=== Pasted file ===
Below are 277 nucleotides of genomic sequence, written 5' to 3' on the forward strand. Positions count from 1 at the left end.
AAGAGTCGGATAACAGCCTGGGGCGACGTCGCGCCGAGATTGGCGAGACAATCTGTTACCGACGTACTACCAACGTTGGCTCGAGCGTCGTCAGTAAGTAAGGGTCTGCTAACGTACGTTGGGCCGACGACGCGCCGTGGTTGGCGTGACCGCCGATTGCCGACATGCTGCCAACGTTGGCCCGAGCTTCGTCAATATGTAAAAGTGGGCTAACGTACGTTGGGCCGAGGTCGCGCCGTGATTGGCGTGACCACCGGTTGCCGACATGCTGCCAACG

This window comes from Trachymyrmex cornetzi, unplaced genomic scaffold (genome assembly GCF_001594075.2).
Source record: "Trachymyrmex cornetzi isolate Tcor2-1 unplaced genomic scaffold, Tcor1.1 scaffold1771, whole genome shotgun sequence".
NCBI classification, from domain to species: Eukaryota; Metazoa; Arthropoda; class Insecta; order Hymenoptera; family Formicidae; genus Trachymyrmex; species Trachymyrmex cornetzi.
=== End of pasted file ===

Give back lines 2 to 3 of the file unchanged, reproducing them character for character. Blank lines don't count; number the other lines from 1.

AAGAGTCGGATAACAGCCTGGGGCGACGTCGCGCCGAGATTGGCGAGACAATCTGTTACCGACGTACTACCAACGTTGGCTCGAGCGTCGTCAGTAAGTAAGGGTCTGCTAACGTACGTTGGGCCGACGACGCGCCGTGGTTGGCGTGACCGCCGATTGCCGACATGCTGCCAACGTTGGCCCGAGCTTCGTCAATATGTAAAAGTGGGCTAACGTACGTTGGGCCGAGGTCGCGCCGTGATTGGCGTGACCACCGGTTGCCGACATGCTGCCAACG

This window comes from Trachymyrmex cornetzi, unplaced genomic scaffold (genome assembly GCF_001594075.2).